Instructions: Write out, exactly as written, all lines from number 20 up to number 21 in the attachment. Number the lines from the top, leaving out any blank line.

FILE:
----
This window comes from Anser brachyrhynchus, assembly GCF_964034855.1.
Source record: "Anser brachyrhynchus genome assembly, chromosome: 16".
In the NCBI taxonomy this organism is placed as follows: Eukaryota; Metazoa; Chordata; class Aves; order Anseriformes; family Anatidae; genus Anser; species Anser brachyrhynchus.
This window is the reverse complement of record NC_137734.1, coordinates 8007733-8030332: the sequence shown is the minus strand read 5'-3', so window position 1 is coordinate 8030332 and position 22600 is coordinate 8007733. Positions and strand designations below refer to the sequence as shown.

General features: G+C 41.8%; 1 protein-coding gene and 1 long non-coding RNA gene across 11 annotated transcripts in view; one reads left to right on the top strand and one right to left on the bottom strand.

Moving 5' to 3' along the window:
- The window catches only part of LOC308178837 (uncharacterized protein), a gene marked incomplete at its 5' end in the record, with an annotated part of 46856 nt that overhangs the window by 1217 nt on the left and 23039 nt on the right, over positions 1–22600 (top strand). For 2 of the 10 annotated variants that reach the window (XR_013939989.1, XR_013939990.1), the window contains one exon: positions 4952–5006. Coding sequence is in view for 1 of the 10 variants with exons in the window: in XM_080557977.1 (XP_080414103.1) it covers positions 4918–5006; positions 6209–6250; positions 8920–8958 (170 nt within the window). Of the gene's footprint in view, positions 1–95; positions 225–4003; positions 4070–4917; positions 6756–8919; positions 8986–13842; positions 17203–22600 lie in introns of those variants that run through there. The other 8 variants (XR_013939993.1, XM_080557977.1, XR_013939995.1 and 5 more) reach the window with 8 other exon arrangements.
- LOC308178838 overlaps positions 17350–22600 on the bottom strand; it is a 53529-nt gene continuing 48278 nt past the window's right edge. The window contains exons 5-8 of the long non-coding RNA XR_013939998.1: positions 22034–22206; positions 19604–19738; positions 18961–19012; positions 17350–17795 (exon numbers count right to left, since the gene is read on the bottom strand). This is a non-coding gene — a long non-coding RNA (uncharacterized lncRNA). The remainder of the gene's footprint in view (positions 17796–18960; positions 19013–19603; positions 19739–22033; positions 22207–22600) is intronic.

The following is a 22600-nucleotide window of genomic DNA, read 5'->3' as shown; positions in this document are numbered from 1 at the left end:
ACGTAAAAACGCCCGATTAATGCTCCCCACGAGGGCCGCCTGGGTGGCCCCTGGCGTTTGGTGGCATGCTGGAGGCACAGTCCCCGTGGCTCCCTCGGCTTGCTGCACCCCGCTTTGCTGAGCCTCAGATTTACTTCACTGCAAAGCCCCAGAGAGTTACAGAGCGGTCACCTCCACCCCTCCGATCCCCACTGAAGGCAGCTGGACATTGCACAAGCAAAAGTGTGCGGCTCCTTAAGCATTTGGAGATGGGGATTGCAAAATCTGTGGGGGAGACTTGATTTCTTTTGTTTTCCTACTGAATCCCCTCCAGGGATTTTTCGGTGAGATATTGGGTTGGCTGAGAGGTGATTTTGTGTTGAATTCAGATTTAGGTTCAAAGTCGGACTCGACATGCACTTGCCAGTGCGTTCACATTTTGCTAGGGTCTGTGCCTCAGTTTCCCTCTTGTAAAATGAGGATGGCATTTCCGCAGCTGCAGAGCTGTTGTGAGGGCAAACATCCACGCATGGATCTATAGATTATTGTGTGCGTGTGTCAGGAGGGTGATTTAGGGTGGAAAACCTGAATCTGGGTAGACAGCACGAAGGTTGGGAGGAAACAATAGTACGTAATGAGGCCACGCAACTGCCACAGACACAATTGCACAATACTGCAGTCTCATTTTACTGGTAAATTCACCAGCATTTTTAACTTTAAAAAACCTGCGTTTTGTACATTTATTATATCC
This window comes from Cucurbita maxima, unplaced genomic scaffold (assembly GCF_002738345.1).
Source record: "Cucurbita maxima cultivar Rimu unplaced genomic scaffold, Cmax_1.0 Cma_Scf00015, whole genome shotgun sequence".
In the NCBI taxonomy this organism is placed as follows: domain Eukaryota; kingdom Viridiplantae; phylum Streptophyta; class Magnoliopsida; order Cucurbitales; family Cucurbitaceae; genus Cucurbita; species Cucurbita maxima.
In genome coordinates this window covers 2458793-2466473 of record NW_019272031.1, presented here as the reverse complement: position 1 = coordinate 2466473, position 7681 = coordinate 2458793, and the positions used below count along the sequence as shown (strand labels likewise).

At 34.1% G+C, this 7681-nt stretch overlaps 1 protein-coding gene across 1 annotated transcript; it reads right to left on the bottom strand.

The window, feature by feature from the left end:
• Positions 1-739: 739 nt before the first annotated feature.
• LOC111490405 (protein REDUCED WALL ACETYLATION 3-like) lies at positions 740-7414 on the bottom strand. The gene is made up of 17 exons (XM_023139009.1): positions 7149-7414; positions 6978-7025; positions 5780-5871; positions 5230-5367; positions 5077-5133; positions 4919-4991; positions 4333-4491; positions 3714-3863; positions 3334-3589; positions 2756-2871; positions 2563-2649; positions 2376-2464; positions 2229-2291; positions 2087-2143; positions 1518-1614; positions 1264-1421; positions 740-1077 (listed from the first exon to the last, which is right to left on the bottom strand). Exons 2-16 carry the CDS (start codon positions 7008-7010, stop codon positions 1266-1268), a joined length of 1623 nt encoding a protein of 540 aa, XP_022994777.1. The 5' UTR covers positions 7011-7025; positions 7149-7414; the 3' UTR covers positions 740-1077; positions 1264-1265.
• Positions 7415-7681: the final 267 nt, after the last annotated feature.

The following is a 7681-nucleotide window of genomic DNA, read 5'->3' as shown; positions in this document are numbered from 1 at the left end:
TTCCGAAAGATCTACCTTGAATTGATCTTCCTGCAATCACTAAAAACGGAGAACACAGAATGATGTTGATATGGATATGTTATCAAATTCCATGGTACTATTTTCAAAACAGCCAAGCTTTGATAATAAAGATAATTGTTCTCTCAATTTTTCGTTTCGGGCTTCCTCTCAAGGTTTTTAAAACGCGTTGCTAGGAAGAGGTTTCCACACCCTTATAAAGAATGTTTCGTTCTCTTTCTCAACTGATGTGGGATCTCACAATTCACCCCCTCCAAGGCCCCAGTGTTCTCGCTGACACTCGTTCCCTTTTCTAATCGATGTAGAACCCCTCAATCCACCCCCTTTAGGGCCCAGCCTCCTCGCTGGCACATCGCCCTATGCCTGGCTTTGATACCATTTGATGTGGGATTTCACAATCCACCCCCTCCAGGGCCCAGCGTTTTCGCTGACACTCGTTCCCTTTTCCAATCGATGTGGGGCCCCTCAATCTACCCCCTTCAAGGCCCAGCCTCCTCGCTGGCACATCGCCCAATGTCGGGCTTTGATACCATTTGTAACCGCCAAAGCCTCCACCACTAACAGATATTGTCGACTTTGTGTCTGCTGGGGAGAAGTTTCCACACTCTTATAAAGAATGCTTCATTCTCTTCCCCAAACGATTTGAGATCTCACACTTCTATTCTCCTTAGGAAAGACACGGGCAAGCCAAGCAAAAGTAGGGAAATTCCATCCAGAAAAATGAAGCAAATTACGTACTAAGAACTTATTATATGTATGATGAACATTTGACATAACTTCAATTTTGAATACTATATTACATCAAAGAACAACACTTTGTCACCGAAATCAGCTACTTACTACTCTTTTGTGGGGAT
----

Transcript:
The following is a 7681-nucleotide window of genomic DNA, read 5'->3' as shown; positions in this document are numbered from 1 at the left end:
TTCCGAAAGATCTACCTTGAATTGATCTTCCTGCAATCACTAAAAACGGAGAACACAGAATGATGTTGATATGGATATGTTATCAAATTCCATGGTACTATTTTCAAAACAGCCAAGCTTTGATAATAAAGATAATTGTTCTCTCAATTTTTCGTTTCGGGCTTCCTCTCAAGGTTTTTAAAACGCGTTGCTAGGAAGAGGTTTCCACACCCTTATAAAGAATGTTTCGTTCTCTTTCTCAACTGATGTGGGATCTCACAATTCACCCCCTCCAAGGCCCCAGTGTTCTCGCTGACACTCGTTCCCTTTTCTAATCGATGTAGAACCCCTCAATCCACCCCCTTTAGGGCCCAGCCTCCTCGCTGGCACATCGCCCTATGCCTGGCTTTGATACCATTTGATGTGGGATTTCACAATCCACCCCCTCCAGGGCCCAGCGTTTTCGCTGACACTCGTTCCCTTTTCCAATCGATGTGGGGCCCCTCAATCTACCCCCTTCAAGGCCCAGCCTCCTCGCTGGCACATCGCCCAATGTCGGGCTTTGATACCATTTGTAACCGCCAAAGCCTCCACCACTAACAGATATTGTCGACTTTGTGTCTGCTGGGGAGAAGTTTCCACACTCTTATAAAGAATGCTTCATTCTCTTCCCCAAACGATTTGAGATCTCACACTTCTATTCTCCTTAGGAAAGACACGGGCAAGCCAAGCAAAAGTAGGGAAATTCCATCCAGAAAAATGAAGCAAATTACGTACTAAGAACTTATTATATGTATGATGAACATTTGACATAACTTCAATTTTGAATACTATATTACATCAAAGAACAACACTTTGTCACCGAAATCAGCTACTTACTACTCTTTTGTGGGGAT